After a week of hard study in San Cristóbal, Chiapas last December, we took a road trip to the popular villages north of San Cristóbal. San Juan Chamula and Zinacantán are both small towns primarily populated by indigenous people who speak Tzotzil. Each village has a unique, traditional way of dressing, their markets are busy on Sundays, and both places are firmly on the tourist map.
No matter, both are worth a visit. Markets are markets. If you’ve been to any town in the world that values the Sunday market as a place to meet, buy, sell and eat, you know what I mean. The products reflect the community, but little else is different. The vendors are there to sell and they don’t have time for or interest in tourists. Still, we go.
The highlight of the trip to Chamula is the Catholic church in the plaza. A large, imposing whitewashed structure with blue and green trim, it was receiving a fresh coat of paint when we visited. But, the magic is inside. You pay 20 pesos at the door to the boletero, who gives you a receipt with the admonition, “No tomar los fotos! (Don’t take photos)” Forbidden!
Simply, the interior scene was marvelous. Large in height and length, with swags of cloth hanging from the beams, hundreds of candles burning on tables lining the sides, mannequin saints in glass cases above the tables, hundreds of candles lit and being lit on the floor by dozens of locals on their knees on the pine needle covered floor. The tall, narrow windows on the east side cast distinct beams of light through the smoke rising from the candles. The pine aroma, the quiet murmuring of prayers and the scene made it one of the most spiritual places I have ever visited. We tried, in vain, to secure permission for photography at the Tourism Office. We were told that we would need the approval of all of the council members – more than 300 people.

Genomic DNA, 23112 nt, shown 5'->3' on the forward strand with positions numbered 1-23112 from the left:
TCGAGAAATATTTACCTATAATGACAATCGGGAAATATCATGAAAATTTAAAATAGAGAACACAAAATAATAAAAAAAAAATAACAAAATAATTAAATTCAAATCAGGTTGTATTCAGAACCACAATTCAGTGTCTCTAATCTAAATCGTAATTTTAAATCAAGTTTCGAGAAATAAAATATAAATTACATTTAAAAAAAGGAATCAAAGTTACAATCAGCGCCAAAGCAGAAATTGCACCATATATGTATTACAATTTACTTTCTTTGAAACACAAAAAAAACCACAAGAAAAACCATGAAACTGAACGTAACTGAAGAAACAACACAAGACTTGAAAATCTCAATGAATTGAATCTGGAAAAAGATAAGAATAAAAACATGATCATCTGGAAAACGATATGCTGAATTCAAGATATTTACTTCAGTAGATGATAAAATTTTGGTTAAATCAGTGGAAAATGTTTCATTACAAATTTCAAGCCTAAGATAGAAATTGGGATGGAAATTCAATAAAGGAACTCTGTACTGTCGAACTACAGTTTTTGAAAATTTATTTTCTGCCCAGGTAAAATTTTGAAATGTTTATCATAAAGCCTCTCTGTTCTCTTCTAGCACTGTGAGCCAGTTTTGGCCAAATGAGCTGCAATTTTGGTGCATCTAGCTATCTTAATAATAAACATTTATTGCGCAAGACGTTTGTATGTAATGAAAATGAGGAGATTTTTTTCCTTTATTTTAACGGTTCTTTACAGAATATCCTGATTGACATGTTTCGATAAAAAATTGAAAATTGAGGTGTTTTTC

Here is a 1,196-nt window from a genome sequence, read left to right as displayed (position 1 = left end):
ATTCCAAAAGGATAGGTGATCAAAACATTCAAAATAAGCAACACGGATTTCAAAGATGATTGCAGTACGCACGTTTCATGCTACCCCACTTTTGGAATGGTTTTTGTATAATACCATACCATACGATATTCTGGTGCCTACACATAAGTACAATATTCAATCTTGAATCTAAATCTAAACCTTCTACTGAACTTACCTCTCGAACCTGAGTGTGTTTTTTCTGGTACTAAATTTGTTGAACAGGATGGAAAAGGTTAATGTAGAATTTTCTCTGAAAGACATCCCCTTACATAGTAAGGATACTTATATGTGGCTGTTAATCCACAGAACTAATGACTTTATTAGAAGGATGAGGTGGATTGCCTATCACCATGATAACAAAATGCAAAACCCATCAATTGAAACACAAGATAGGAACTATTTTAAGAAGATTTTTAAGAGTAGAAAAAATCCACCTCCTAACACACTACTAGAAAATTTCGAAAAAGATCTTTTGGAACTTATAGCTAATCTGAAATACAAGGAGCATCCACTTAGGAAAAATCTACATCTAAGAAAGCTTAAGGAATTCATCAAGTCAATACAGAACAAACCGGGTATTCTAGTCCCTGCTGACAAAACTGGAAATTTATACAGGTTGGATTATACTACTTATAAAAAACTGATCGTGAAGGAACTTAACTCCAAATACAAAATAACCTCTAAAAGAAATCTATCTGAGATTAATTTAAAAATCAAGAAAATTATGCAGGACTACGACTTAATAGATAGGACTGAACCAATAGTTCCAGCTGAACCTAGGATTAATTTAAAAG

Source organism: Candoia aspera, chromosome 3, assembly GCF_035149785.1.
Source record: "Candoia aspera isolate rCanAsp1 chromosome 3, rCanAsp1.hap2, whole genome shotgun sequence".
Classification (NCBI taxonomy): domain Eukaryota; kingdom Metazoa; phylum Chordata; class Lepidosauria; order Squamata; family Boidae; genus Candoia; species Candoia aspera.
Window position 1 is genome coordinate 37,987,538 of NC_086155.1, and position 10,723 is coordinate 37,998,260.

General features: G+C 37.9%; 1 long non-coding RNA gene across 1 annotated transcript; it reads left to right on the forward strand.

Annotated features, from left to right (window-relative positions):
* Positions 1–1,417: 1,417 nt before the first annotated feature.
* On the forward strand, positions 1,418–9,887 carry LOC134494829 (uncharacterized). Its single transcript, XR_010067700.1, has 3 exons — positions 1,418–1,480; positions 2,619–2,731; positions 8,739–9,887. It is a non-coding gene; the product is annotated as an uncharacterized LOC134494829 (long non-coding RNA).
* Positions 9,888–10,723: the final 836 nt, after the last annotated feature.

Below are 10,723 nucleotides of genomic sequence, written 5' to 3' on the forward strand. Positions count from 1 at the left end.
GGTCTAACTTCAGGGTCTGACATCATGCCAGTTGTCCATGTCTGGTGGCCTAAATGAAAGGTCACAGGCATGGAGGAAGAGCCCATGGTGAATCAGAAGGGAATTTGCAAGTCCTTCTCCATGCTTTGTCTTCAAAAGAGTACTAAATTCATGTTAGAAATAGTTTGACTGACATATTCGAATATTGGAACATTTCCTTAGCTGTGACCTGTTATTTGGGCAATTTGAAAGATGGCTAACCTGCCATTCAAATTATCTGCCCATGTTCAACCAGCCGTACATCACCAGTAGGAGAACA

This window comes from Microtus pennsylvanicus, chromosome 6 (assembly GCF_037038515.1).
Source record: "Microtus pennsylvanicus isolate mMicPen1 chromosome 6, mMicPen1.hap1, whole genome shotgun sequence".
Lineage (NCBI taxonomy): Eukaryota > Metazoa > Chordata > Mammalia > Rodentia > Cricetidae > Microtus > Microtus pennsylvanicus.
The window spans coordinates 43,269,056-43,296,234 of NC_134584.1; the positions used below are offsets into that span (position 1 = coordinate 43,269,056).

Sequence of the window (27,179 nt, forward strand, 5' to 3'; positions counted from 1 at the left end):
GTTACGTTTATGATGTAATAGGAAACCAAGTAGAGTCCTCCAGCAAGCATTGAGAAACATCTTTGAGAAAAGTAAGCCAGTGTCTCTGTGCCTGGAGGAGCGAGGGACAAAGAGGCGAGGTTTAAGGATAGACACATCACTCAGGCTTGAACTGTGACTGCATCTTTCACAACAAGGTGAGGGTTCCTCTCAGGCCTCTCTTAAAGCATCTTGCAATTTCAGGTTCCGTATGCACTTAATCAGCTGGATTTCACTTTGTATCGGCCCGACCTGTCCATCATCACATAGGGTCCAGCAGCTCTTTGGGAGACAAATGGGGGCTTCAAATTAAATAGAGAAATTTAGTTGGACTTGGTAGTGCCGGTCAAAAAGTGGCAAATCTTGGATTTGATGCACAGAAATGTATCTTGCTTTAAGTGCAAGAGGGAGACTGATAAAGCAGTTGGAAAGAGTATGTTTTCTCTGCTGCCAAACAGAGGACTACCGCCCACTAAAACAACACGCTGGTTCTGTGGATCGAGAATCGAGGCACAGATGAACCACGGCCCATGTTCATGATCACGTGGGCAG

Jennifer had some some beautiful weavings in a San Cristóbal shop and wanted to visit the village where it originates. The weaving created by the indigenous people in Chiapas is beautiful, so we went looking for Santa Magdalena, which wasn’t on the map, nor on the Mexican GPS. On the road north of Chamula, we asked two men and got differing opinions. There were no signs on the roads, so we came to an intersection and asked two young men who didn’t know, but a Tzotzil woman with her bag said it was near her village and was up the road to the left.
I looked at Jen and said, “She’s going that way, let’s give her a ride.” She seemed surprised, but hopped in with her big bag from the market and we continued to get to know each other in Spanish. She asked if we wanted her to go with us and we said “Why not.?” We drove quite a ways on winding mountain roads, past her village of San Andres Larrainzar and finally arrived at Santa Magdalena.
She took us to three of her friends houses, simple adobe huts with mud floors, lots of kids running around and a loom out front. Long story short, two gringos were responsible for two family’s monthly income on that day – maybe more than a month. It really pays to do a little research on how much things cost in the stores in the city. But, we saw some wonderful smiles and bought some beautiful, intricate pieces. Most of them are table coverings that are woven on a hand loom, then hand embroidered in the style of that community.
We returned to San Andres with Señora Rosa and went to her house. Seems she had some pieces that she wanted to sell, too. She wasn’t as accomplished as some of the other weavers, nor did she have much to sell. She brought out a dress, a couple of scarves, and a couple of tunics that had been worn and needed to be laundered. It was only modesty that kept her from pulling off her own top and offering it. She and her daughter, Margarita, helped Jennifer on with the skirt and showed her how to tie it with a hand made belt. Toss in a black scarf and we were done. Unfortunately, I had no small bills left. So we had to put together a package worth our 500 peso note. They started out high, but we could only pay so much and they finally agreed to our price. Their smiles said there were quite happy with their big payday.
Everyone went away happy. We know we paid too much, because they all wanted to know how to get in touch with us during our last week in San Cristóbal. And I don’t think they want to take us out for coffee.